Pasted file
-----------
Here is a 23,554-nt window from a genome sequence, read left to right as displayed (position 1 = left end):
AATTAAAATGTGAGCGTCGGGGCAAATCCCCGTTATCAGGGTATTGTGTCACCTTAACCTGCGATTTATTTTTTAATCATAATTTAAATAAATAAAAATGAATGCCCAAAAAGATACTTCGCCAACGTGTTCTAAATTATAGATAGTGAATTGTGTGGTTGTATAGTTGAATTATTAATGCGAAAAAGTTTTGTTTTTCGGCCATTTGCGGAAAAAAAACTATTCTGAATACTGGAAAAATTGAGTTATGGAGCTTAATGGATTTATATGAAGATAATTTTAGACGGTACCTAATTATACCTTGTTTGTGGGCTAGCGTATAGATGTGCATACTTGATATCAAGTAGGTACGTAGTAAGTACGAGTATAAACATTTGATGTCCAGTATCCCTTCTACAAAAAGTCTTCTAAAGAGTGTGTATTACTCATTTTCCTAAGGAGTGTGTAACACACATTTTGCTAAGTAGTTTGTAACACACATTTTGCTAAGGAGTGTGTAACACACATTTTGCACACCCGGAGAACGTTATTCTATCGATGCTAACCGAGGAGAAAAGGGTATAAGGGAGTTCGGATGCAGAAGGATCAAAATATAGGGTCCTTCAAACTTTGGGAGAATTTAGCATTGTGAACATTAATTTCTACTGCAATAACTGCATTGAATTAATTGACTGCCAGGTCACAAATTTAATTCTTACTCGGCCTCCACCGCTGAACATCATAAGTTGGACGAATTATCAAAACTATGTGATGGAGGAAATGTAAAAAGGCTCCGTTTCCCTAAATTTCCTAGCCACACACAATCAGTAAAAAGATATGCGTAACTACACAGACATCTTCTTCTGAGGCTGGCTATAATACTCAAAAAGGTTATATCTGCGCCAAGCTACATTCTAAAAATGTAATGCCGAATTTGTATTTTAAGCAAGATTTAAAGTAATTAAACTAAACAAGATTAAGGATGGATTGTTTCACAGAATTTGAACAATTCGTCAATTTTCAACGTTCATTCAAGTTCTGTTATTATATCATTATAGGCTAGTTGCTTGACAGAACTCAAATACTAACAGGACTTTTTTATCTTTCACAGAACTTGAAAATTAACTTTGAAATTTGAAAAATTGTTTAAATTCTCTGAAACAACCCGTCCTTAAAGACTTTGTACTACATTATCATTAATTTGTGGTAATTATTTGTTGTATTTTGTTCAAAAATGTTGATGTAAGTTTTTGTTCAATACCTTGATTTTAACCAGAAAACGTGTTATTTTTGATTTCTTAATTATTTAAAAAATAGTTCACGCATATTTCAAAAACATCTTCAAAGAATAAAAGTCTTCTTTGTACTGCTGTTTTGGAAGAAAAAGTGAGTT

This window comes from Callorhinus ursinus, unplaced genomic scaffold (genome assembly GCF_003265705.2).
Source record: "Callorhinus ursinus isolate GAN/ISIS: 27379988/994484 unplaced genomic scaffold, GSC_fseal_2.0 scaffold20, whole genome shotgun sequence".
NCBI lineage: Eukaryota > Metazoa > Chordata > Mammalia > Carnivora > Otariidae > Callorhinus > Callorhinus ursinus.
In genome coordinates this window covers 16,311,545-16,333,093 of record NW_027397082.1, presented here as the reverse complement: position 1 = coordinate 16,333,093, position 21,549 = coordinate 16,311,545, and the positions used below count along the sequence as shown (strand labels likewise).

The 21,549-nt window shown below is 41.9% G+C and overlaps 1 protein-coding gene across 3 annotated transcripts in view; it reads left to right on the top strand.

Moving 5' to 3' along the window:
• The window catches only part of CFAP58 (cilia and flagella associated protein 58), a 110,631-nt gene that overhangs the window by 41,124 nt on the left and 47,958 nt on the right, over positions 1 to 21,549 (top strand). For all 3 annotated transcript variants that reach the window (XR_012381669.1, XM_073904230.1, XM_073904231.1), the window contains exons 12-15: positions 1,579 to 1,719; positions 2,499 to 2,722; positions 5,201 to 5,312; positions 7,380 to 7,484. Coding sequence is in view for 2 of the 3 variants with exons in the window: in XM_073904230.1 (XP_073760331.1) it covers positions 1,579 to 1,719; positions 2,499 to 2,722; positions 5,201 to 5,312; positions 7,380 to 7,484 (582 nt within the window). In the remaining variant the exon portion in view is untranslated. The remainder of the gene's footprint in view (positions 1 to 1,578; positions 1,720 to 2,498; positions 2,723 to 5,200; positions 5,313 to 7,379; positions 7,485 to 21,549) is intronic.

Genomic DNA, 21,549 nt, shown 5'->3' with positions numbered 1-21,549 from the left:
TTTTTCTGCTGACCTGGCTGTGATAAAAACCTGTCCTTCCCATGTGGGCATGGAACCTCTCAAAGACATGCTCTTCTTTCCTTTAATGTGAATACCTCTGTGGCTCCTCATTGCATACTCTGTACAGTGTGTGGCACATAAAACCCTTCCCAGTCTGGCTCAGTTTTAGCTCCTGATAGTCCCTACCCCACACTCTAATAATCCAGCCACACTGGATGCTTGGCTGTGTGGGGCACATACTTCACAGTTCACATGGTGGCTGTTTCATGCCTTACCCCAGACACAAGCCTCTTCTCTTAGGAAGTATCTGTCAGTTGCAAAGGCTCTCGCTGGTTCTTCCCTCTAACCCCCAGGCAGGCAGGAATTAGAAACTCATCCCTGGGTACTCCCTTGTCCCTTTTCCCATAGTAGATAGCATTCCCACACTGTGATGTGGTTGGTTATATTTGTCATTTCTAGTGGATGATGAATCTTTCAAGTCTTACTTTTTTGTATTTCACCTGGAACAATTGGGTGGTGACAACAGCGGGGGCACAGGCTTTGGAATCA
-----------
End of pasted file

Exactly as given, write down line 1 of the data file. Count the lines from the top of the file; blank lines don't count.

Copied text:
Here is a 23,554-nt window from a genome sequence, read left to right as displayed (position 1 = left end):